Using the argument that science fiction, as a literary genre, is dependent on taking people into worlds they can only imagine, and showing them things that will never see in real life; many modern day literary critics have argued that modern day science and technologies are in fact killing science fiction as a genre. It is certainly true that when Lucian wrote True History in the 2nd Century, the thought of space travel was far beyond the imagination of most people.
Of course, nowadays, space travel is a very real thing. Similarly, Mary Shelly’s Frankenstein wouldn’t have been half as mystifying had it been written in the 21st century, rather than the 19th. And while it is true that audiences nowadays aren’t as easily mesmerised as those who were yet to experience space travel and the microchip; science fiction as a genre is still as popular as ever.
Science Fiction of the 21st Century
Following an increase in popularity of the horror genre, both in film and in literature, science fiction works of the 21st century have mainly been focused on horror, also. The most notable work of science fiction in terms of sales and recognition is Cormac McCarthy’s Pulitzer prize winning The Road. Focusing the on the journey of a man and his son, The Road is set in a post-apocalyptic world inhabited by zombie-like antagonists. This “zombie-based” narrative is a common feature in many science fiction novels of the 21st century, as is the “post-apocalyptic” landscape, with many contemporary authors countering the advancement of technology by showing a world in which technology and science has gone too far.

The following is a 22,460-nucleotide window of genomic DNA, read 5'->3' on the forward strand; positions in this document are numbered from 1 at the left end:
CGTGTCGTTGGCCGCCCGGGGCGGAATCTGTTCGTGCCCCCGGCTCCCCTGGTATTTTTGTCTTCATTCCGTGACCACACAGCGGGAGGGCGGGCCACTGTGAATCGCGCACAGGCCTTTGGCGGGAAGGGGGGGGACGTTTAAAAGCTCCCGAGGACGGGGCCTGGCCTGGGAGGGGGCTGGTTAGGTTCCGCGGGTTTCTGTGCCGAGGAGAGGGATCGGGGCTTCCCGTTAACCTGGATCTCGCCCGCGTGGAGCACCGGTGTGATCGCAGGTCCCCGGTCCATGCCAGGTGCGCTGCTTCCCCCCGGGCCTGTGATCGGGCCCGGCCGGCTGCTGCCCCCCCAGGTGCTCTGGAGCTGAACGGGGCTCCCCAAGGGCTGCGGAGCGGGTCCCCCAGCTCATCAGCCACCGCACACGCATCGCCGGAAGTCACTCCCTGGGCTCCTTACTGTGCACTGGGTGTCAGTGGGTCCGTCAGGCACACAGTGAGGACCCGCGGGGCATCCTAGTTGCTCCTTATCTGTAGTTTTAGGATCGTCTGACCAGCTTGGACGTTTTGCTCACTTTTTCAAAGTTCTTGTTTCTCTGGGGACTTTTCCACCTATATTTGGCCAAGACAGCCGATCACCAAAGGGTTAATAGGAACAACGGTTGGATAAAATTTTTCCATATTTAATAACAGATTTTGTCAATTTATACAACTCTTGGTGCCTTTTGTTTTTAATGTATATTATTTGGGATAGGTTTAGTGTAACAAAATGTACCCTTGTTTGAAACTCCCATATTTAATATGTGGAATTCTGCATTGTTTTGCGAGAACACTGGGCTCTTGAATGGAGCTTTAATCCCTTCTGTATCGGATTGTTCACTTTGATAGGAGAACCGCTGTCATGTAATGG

In addition to exploring strange new worlds and dealing with sinister robots or aliens, science fiction has also provided a firm platform for many humorous novels. English author Terry Pratchett, for example, has been writing and publishing his Discworld series now for almost 30 years with a great deal of success and adulation. Similarly, one of the most famous and highly regarded novels of any genre of the 20th century is Douglas Adams’ The Hitchhikers Guide to the Galaxy, which also included four successful sequels.
Picture: lassedesignen – Fotolia
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- Characteristics and Themes of Stephen Baxter´s Literature
- The Best of Contemporary English and American Literature
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